• $400 billion in cuts in low-income discretionary programs. The Ryan budget documents show that he is proposing $1.6 trillion in cuts in non-security discretionary programs, but again do not provide details about the size of cuts to specific programs. (The documents do identify some major low-income program areas, including Pell Grants and low-income housing, as prime targets for cuts.) Here, too, we make the conservative assumption that low-income programs in this category would bear a proportionate share of the cuts. Thus, we derive the $400 billion figure from the fact that about a quarter of non-security discretionary spending goes for programs for low- and moderate-income individuals and families.

Our numerical assumptions are conservative in another way as well. That’s because, when faced with the choice of which specific programs to cut, policymakers are unlikely to cut much from a number of non-low-income programs in these budget categories that are popular, such as veterans’ disability compensation and the FBI. That means that other programs — including low-income programs — would have to be cut by more than their proportionate share.

This post first appeared on the site of the Center for Budget and Policy Priorities.


Photo from the Center for Budget and Policy Priorities
By Robert Greenstein, Chair, Center for Budget and Policy Priorities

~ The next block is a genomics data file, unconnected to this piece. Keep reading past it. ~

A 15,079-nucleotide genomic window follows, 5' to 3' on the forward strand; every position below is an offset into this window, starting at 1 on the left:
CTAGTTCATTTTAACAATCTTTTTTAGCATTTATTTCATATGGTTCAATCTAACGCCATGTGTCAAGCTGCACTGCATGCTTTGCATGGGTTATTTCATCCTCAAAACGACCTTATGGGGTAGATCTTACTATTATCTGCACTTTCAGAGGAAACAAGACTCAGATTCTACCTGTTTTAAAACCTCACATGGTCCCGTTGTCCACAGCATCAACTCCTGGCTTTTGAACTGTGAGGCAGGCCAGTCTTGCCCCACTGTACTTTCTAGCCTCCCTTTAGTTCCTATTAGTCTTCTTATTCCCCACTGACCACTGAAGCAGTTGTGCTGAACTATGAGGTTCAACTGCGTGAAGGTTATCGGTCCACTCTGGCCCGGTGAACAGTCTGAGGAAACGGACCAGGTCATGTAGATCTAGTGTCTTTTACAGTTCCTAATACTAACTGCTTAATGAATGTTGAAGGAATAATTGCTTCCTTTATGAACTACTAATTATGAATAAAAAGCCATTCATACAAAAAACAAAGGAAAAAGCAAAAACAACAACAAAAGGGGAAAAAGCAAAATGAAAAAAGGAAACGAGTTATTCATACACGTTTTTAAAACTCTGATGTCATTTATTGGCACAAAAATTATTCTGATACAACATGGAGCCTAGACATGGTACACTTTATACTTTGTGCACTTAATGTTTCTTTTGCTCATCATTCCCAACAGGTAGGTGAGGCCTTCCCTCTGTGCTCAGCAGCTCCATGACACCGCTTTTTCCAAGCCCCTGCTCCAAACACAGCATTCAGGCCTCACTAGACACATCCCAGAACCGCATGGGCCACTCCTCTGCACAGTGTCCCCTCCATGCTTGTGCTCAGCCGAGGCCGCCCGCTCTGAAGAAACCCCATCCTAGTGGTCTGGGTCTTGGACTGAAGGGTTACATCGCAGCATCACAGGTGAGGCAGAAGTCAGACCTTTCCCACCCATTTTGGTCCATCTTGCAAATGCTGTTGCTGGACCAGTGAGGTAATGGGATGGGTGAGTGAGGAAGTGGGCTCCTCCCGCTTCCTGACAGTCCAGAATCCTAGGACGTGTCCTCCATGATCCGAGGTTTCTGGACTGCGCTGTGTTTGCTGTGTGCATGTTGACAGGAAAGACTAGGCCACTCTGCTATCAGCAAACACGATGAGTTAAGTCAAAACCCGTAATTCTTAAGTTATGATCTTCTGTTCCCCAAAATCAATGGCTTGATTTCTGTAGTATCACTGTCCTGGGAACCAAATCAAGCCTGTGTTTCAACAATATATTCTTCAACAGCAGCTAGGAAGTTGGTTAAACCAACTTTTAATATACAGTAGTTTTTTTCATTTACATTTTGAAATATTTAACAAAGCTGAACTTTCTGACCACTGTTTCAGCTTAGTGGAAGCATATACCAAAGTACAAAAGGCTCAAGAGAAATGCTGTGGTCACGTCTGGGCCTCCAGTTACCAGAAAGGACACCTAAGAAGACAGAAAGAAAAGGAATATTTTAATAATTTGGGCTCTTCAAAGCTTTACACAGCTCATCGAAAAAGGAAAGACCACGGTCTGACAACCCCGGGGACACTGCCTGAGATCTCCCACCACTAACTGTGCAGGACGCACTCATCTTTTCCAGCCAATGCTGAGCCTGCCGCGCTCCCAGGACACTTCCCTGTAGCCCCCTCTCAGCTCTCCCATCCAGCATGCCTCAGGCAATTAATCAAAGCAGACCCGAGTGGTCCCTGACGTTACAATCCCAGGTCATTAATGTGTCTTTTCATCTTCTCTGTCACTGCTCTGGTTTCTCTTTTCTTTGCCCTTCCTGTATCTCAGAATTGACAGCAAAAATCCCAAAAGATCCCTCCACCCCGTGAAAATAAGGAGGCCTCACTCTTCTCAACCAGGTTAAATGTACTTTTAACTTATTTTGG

Dean P.
Dean P.5 years ago

Put more tax on the fat cats and put it towards helping the people that truly need it.

John E.
John E.5 years ago

* Sound Mind (Apr 6,4:24 PM) ...
I hear what you're saying ... just as long as the b*st*ards don't end up anywhere near me ...

Govt has to get the money from somewhere ... the corporates and wealthiest are unlikely to contribute more than is unavoidable else are you going to fund 2 long running wars (costing $1.18 TRILLION and counting) ...
and maintain that excellent war machine (about 50% of world total) in order to "protect" 300 million people (about 5 % of world total).
Sure ... it all makes sense to me.

Helen Delahunt-Avila
Helen Avila5 years ago

And he made his budget up out of Koch Brother political organization made up facts.. that fit his agenda only.. gosh what a surprise..

Roy V.
Roy Vanderleelie5 years ago

The Repugnants want us to be slaves of Corporate America. We will answer to the lords in their ivory towers, so maybe it is time to let them to that we will not put up with this. If the tea baggers can have their "revolution'" so can we.

Cathy R.
Cathy R.5 years ago

People better keep an eye on Paul Ryan. He has created along with other top tea party people a 75 year plan for the United States. Look it up and worry about people like him being part of our government.

Marie W.
Marie W.5 years ago

No surprise- Tea Party will have to forgo tea- too expensive.

John Doucette
John Doucette5 years ago

Ryan's budget plan seems to be saying that anybody who requires any kind of public assistance, anybody who can't make it finding a job or keeping a house, should just hurry up and die.

Ray M.
Ray M.5 years ago

Repuglicans act like terrorists when it comes to the middle class and poor. Real christians, aren't they?

Sound Mind
Ronald E.5 years ago

Steve R, I, for one, would LOVE to see the "Rich", robber barons, or whatever they call themselves these days, leave the country. That should put an end to the corruption that we "ordinary" folks end up paying for anyway. The thug politicians would HAVE to pay attention to the electorate and just maybe do something good for once.

Sound Mind
Ronald E.5 years ago

Paul Ryan is just another one of those morally depraved asshole T-Baggers that represents the monsters in our society.